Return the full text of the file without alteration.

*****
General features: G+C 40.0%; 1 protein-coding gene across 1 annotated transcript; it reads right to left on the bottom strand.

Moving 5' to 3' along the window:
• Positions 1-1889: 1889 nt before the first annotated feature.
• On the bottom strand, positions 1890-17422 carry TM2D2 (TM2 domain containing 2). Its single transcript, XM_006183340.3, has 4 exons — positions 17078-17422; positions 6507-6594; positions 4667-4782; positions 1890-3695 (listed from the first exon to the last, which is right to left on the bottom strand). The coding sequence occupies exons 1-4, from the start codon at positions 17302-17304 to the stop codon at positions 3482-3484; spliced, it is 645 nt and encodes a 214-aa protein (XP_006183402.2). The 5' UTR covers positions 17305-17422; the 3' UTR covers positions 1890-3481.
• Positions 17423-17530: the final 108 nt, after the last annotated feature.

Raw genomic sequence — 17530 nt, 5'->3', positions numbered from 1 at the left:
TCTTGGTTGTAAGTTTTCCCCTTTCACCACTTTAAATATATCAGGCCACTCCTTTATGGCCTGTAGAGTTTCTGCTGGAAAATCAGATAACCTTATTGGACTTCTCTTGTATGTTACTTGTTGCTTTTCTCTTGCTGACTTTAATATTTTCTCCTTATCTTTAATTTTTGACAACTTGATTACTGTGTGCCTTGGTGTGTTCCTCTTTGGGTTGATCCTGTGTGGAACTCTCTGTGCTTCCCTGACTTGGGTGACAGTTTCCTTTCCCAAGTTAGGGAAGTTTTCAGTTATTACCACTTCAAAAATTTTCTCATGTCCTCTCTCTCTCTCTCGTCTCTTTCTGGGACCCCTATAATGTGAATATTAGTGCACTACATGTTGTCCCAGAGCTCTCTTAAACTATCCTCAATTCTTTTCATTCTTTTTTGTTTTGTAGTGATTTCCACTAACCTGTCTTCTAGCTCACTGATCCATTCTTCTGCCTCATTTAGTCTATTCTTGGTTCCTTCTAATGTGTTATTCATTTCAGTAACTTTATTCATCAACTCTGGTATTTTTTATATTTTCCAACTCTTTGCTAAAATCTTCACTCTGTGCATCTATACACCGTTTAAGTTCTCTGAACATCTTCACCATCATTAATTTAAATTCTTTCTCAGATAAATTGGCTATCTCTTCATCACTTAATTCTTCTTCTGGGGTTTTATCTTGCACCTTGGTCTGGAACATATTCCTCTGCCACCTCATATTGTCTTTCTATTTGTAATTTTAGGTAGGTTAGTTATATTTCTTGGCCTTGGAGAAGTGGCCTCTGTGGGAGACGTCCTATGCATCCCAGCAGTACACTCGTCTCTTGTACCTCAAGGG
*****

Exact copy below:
General features: G+C 40.0%; 1 protein-coding gene across 1 annotated transcript; it reads right to left on the bottom strand.

Moving 5' to 3' along the window:
• Positions 1-1889: 1889 nt before the first annotated feature.
• On the bottom strand, positions 1890-17422 carry TM2D2 (TM2 domain containing 2). Its single transcript, XM_006183340.3, has 4 exons — positions 17078-17422; positions 6507-6594; positions 4667-4782; positions 1890-3695 (listed from the first exon to the last, which is right to left on the bottom strand). The coding sequence occupies exons 1-4, from the start codon at positions 17302-17304 to the stop codon at positions 3482-3484; spliced, it is 645 nt and encodes a 214-aa protein (XP_006183402.2). The 5' UTR covers positions 17305-17422; the 3' UTR covers positions 1890-3481.
• Positions 17423-17530: the final 108 nt, after the last annotated feature.

Raw genomic sequence — 17530 nt, 5'->3', positions numbered from 1 at the left:
TCTTGGTTGTAAGTTTTCCCCTTTCACCACTTTAAATATATCAGGCCACTCCTTTATGGCCTGTAGAGTTTCTGCTGGAAAATCAGATAACCTTATTGGACTTCTCTTGTATGTTACTTGTTGCTTTTCTCTTGCTGACTTTAATATTTTCTCCTTATCTTTAATTTTTGACAACTTGATTACTGTGTGCCTTGGTGTGTTCCTCTTTGGGTTGATCCTGTGTGGAACTCTCTGTGCTTCCCTGACTTGGGTGACAGTTTCCTTTCCCAAGTTAGGGAAGTTTTCAGTTATTACCACTTCAAAAATTTTCTCATGTCCTCTCTCTCTCTCTCGTCTCTTTCTGGGACCCCTATAATGTGAATATTAGTGCACTACATGTTGTCCCAGAGCTCTCTTAAACTATCCTCAATTCTTTTCATTCTTTTTTGTTTTGTAGTGATTTCCACTAACCTGTCTTCTAGCTCACTGATCCATTCTTCTGCCTCATTTAGTCTATTCTTGGTTCCTTCTAATGTGTTATTCATTTCAGTAACTTTATTCATCAACTCTGGTATTTTTTATATTTTCCAACTCTTTGCTAAAATCTTCACTCTGTGCATCTATACACCGTTTAAGTTCTCTGAACATCTTCACCATCATTAATTTAAATTCTTTCTCAGATAAATTGGCTATCTCTTCATCACTTAATTCTTCTTCTGGGGTTTTATCTTGCACCTTGGTCTGGAACATATTCCTCTGCCACCTCATATTGTCTTTCTATTTGTAATTTTAGGTAGGTTAGTTATATTTCTTGGCCTTGGAGAAGTGGCCTCTGTGGGAGACGTCCTATGCATCCCAGCAGTACACTCGTCTCTTGTACCTCAAGGG